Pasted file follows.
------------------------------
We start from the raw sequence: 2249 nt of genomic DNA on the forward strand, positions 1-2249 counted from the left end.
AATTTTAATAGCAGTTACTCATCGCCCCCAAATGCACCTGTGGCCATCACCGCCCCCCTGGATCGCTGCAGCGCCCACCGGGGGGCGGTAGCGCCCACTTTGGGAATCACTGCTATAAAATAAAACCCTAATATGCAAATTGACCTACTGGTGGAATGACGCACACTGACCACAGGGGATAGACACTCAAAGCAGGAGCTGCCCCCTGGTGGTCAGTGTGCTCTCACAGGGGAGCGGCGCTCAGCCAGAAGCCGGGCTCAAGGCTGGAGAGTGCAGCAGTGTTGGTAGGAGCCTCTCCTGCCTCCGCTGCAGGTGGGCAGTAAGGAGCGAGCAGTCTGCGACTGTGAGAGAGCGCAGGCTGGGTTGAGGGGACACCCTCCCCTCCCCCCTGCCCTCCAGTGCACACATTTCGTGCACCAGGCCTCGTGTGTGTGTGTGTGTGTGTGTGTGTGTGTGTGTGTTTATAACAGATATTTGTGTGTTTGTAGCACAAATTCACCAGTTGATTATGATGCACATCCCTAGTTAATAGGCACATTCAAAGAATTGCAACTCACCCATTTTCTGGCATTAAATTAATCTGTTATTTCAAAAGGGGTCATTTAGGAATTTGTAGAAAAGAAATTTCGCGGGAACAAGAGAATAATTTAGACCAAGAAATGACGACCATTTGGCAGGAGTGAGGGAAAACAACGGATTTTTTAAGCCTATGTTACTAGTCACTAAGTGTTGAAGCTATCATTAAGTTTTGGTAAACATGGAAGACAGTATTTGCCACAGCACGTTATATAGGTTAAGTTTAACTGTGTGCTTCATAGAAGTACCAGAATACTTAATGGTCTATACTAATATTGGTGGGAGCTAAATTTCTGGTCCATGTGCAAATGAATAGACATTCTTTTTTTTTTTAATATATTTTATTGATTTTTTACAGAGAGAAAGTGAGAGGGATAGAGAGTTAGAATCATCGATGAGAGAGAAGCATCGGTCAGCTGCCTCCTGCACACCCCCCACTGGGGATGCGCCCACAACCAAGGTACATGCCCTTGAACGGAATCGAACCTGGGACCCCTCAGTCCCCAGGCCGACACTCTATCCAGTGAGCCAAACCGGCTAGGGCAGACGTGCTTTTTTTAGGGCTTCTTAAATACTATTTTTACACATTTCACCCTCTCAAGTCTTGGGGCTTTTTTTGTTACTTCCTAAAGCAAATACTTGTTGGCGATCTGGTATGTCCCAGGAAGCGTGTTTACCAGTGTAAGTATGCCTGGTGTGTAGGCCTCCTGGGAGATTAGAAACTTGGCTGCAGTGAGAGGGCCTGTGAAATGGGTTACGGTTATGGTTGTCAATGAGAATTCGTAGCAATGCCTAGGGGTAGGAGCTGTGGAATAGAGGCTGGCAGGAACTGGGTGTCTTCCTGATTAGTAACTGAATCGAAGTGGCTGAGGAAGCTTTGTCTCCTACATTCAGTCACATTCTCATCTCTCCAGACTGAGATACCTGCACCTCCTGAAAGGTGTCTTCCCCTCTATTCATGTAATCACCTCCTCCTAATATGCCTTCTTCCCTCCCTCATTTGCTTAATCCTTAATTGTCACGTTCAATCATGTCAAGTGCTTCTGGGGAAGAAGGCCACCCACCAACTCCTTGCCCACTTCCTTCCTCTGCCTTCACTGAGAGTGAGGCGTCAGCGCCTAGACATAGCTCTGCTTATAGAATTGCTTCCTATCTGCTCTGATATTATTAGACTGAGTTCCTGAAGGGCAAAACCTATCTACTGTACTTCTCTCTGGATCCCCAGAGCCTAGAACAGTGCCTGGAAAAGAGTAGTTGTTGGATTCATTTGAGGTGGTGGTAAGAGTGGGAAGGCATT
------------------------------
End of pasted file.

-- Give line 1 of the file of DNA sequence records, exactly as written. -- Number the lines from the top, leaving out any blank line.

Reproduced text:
We start from the raw sequence: 2249 nt of genomic DNA on the forward strand, positions 1-2249 counted from the left end.